[The value of C-reactive protein in the diagnosis of acute appendicitis in children]
Calvo Rigual F. Sendra Esteve S. Mialaret Lahiguera A. Montagud Beltran E. Llanes Domingo S. Medrano Gonzalez J.
Servicio de Pediatria, Hospital Lluis Alcanyis, Valencia.
OBJECTIVE: The aim of this study was to evaluate the usefulness of C-reactive protein values in the diagnosis of acute appendicitis, either as a single test or in combination with total white cell count. PATIENTS AND METHODS: Two hundred and thirty-one children with suspected appendicitis were analyzed. C-reactive protein and total white cell counts were measured and compared with the duration of symptoms and histological diagnosis. Both tests were compared by receiver-operating characteristic curves and the probability for the use of both tests together was calculated. RESULTS: Ninety out of 231 patients had abdominal pain that did not demand surgery. One hundred and forty-one children had histologically confirmed appendicitis (subgroups: 101 acute, 25 gangrenous and 15 perforated appendices). Mean C-reactive protein levels at admission were 25.1, 55 and 66.7 mg/L, respectively in these histological subgroups and 14.9 mg/L in the non-appendicitis group (p < 0.001). The total white cell count was also statistically significant. Both tests were equally valuable in patients whose symptoms had a duration of more than 12 hours. The total white cell count was more valuable in patients with less than 12 hours of symptoms. The likelihood ratio for appendicitis was 2.72 for a C-reactive protein greater than 20 mg/l and a total white cell count above 15,000/mm3. The likelihood ratio of not having appendicitis was 0.37 when both tests were below these values. CONCLUSIONS: Measurement of C-reactive protein is useful in the diagnosis of acute appendicitis, mainly in cases with more than 12 hours of evolution. The combined tests improved the predictive values.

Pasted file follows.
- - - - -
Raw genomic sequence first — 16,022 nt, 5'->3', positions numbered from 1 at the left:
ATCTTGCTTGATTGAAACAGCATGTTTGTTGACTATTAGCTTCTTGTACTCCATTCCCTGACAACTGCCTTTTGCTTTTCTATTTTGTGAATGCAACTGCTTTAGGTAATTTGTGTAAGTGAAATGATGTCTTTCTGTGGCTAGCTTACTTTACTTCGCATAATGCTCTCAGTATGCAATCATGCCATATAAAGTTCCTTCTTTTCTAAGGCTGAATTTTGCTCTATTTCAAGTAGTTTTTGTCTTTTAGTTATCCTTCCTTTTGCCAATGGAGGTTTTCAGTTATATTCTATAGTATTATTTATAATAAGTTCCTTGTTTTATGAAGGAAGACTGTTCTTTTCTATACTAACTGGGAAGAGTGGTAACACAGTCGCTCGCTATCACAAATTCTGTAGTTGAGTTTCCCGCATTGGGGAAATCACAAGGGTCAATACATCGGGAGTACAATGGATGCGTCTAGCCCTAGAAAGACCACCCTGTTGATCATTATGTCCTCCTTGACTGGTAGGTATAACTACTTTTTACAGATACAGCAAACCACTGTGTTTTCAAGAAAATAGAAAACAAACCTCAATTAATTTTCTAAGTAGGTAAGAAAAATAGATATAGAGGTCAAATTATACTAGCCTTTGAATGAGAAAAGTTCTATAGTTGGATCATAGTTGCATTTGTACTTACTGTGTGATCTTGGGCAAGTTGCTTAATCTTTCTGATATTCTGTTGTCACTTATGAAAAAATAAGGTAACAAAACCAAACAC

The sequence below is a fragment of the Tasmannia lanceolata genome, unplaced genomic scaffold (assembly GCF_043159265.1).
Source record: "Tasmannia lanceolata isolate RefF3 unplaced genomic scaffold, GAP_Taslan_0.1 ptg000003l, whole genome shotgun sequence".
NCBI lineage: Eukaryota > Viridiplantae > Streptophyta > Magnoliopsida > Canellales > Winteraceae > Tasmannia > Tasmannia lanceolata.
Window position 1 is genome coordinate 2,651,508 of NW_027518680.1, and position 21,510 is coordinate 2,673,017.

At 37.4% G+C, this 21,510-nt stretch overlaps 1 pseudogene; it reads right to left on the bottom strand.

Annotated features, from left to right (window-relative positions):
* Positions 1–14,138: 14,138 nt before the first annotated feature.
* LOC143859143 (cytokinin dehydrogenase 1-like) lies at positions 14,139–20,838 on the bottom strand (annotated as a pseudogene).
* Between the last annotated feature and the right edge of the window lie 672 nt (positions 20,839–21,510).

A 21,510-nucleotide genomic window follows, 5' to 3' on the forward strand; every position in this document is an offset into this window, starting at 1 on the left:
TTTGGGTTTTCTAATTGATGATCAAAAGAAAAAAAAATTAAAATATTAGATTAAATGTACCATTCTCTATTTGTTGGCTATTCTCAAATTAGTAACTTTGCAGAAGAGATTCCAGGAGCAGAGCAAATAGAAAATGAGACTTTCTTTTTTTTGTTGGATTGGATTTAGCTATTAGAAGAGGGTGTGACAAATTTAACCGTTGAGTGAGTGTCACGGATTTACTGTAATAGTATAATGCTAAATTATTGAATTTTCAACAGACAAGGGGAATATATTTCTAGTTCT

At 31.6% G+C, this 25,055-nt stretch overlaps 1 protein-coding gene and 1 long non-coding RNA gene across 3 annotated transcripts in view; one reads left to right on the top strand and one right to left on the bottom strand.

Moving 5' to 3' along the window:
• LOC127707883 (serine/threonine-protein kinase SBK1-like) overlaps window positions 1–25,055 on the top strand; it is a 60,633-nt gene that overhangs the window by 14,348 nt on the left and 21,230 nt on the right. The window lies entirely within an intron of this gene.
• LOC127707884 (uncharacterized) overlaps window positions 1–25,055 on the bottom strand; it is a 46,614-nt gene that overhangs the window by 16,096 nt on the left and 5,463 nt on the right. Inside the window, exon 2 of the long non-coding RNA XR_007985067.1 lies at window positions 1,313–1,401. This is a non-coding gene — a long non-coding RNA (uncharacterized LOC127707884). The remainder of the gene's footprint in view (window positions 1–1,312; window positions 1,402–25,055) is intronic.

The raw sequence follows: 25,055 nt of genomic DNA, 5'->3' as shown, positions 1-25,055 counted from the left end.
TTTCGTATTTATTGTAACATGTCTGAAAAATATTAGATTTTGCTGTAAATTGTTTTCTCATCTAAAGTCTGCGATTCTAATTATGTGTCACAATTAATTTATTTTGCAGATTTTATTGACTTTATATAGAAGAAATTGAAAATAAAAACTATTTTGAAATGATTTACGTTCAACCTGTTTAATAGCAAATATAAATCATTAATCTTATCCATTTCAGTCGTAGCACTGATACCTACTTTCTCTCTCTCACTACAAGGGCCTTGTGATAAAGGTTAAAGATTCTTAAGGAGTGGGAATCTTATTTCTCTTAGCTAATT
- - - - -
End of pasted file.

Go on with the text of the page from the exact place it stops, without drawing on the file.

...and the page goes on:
[Quadrivalent vaccine against diphtheria, tetanus, B. pertussis and hepatitis B: experience in Spain]
Gonzalez Lopez A. Aristegui Fernandez J. Diez-Delgado J. Dal-Re Saavedra R.
Departmento Medico, SmithKline Beecham Pharmaceuticals, Madrid, Espana.
OBJECTIVE: The objective of this study was to perform a pooled analysis of the immunogenicity and reactivity results obtained in 2 trials carried out in Spain with a combined DTP-HB vaccine. PATIENTS AND METHODS: Vaccine was administered according to one of two existing vaccination schedules: 2-4-6 and 3-5-7 months of age. Blood samples for antibody determination were obtained 3-6 weeks after the third dose. Anti-diphtheria, anti-tetanus and anti- B. pertussis antibodies were measured by ELISA and anti-HB by radioimmunoassay. Local and general signs and symptoms were recorded by the parents on diary cards for a 4-day follow-up period after each vaccination. RESULTS: A total of 231 infants received three doses of DTP-HB vaccine. All of these doses were accompanied by the corresponding diary card (693 data points for the evaluation of reactogenicity). Two-hundred and nineteen subjects ere included in the analysis of immunogenicity. After the full vaccination course, all subjects had sero-protective titers against diphtheria, tetanus and hepatitis B and were sero-positive of B. pertussis. Geometric mean titers of anti-HB antibodies was 1986 mIU/ml. Pain at the injection site (64%) and unusual crying (71.5%) were the most frequently reported local and general symptoms, respectively. Fever (rectal temperature > or = 38 degrees C) was reported after 46% of the doses, but was considered as severe (> 39.5 degrees C) only in 5 cases. CONCLUSIONS: These results show that this combined DTP-HB vaccine induced a strong immune response to all vaccine components. The safety profile of this DTP-HB is similar to that of classical DTP vaccines.